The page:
New for 2019, I will be keeping track and updating Expected Points (xPts) for every race and for the season as a whole. xPts is the number of points we would expect to see a driver earn in a race given how he ran as judged by their average track position (ATP) and ATP25. The last 25% of the race is given extra weight as it is when the race is finally coming down to the wire and performance is more crucial. If two drivers both had an ATP of 5 but one had an ATP25 of 3 and then other an ATP25 of 18, while they both had good days from their general ATP, we would still expect the former to score more points than the latter.
In virtually every race, there are drivers who are running well all day and then get crashed out through no fault of their own. And there are drivers who can’t avoid a crash ahead of them and the rest of the race is spent at the back of the pack due to lost time. No race perfectly reflects the true speed or talent of the drivers and cars, and xPts is a way to start to understand the race a little better.
For example, in the first race this year Ryan Hunter-Reay was looking like he was going to be a competitor for a race win or at the very least a podium. He started the race in fifth, led practice sessions, and was running in the top six when his engine cut out on him on lap 19. He earned seven points for the race after finishing in 23rd. We don’t know exactly how the rest of his race would have played out, but based on how he had been running up to that point, we have a good idea of how it was likely to. That’s what xPts does for us. Based on how he was running in the race (ATP of 5.74) and how he was running (or in his case, not running) in the last 25% of the race as shown by an ATP25 of 23, we would have expected him to earn 21.7 points. That’s a difference of +14.7 compared to what he actually got. xPts tells us Hunter-Reay was actually a strong driver at St. Pete and his result was pretty unlucky.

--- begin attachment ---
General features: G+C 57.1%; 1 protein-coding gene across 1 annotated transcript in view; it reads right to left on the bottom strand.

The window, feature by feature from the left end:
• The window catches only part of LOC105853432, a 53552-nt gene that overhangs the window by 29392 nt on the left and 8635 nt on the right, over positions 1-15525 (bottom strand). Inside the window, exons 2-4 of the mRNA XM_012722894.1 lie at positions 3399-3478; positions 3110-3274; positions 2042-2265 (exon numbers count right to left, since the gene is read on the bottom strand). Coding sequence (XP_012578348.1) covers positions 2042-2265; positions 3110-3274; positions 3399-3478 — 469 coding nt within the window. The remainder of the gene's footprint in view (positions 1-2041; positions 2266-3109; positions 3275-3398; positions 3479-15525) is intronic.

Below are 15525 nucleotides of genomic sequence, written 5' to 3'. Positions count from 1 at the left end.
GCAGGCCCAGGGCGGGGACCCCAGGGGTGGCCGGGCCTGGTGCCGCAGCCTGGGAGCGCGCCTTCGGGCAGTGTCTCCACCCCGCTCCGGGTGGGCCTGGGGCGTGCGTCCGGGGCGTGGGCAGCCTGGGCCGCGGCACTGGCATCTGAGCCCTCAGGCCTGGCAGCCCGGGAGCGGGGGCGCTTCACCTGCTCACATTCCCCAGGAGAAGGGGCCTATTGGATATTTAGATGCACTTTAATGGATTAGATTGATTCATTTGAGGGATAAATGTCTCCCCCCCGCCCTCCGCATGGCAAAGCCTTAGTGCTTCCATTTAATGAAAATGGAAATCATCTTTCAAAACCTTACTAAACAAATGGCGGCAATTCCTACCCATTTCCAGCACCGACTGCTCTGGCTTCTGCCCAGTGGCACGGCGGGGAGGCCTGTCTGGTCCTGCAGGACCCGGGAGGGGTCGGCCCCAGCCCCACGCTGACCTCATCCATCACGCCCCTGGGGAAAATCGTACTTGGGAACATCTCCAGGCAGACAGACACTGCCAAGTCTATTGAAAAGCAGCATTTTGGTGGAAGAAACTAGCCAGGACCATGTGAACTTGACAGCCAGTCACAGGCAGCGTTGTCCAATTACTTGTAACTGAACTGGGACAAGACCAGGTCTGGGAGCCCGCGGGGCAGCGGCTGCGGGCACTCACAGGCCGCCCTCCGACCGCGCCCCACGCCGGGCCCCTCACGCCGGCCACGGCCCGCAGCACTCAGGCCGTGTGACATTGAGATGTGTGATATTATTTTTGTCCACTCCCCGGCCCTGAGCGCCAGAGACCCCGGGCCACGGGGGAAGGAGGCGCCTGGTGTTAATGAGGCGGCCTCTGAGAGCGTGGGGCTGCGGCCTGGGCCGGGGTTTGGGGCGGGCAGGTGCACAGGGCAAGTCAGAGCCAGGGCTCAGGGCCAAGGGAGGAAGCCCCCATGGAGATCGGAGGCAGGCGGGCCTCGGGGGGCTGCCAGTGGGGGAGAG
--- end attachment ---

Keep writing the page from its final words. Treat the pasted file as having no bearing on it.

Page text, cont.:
Josef Newgarden on the other hand over performed his xPts by 7 in the same race. This over performance can be attributed to a great call by his strategist Tim Cindric to pit for an extra stint on the red alternate tires on lap 56: he was one of only three drivers to do that. This decision ultimately ended up leading Newgarden to victory in the first race of the season, and the great call is reflected in the comparison between the xPts model and his actual points.
xPts at the race level gives a gut reaction to how to feel about a driver’s race. Under performed? Maybe we should look and see if there was a strategy decision, bad break, or something else that set him back. Over performed? How did they get that edge: was it a good strategy call, being at the right place at the right time, or maybe they simply performed best when it mattered at the end of the race.
Over longer periods of time, xPts becomes even more useful. A driver that consistently over or under performs compared to how we’d expect them to is very interesting to look at. If we are halfway through the season and a driver has scored 100 less points than we’d expect them to through that point, I would expect them to start climbing in the standings when their bad luck turns. They’ve probably been caught out by bad timed cautions, wrecks, or something else. A driver that is doing consistently better is the opposite: they might be having great luck so far with ending up in the right spot at the end of the race despite how they were running throughout it. This is usually not an easily repeatable thing, and they would be expected to regress to the mean as time goes on and luck evens out.
An over or under performing driver might not always be due to luck however. If a team can consistently beat their points expectation and doesn’t seem to be regressing, that is a good sign that they have found and advantage and are doing something other teams aren’t. This is hard to do in IndyCar since every team is closely watching every other team, and small advantages are usually found out quickly. Most over and under performances can be attributed to the luck of racing, but xPts can also alert us to teams whose strategy or driving style requires a closer look.
xPts is useful at both the individual and multiple race levels, and I’m excited to be bringing it to The Single Seater this year. I will be posting all of the xPts data on this page throughout the season, so be sure to check back there often for race and season xPts. It is very much a new tool in IndyCar analytics, which also means it’s going to be a work in progress. If there are any updates to the model throughout the season, I will let everyone know in a post and update the methodology on the xPts page. I hope people find value in xPts and it helps to add a deeper level of understanding IndyCar performances and races, making all of us more informed fans of the sport.
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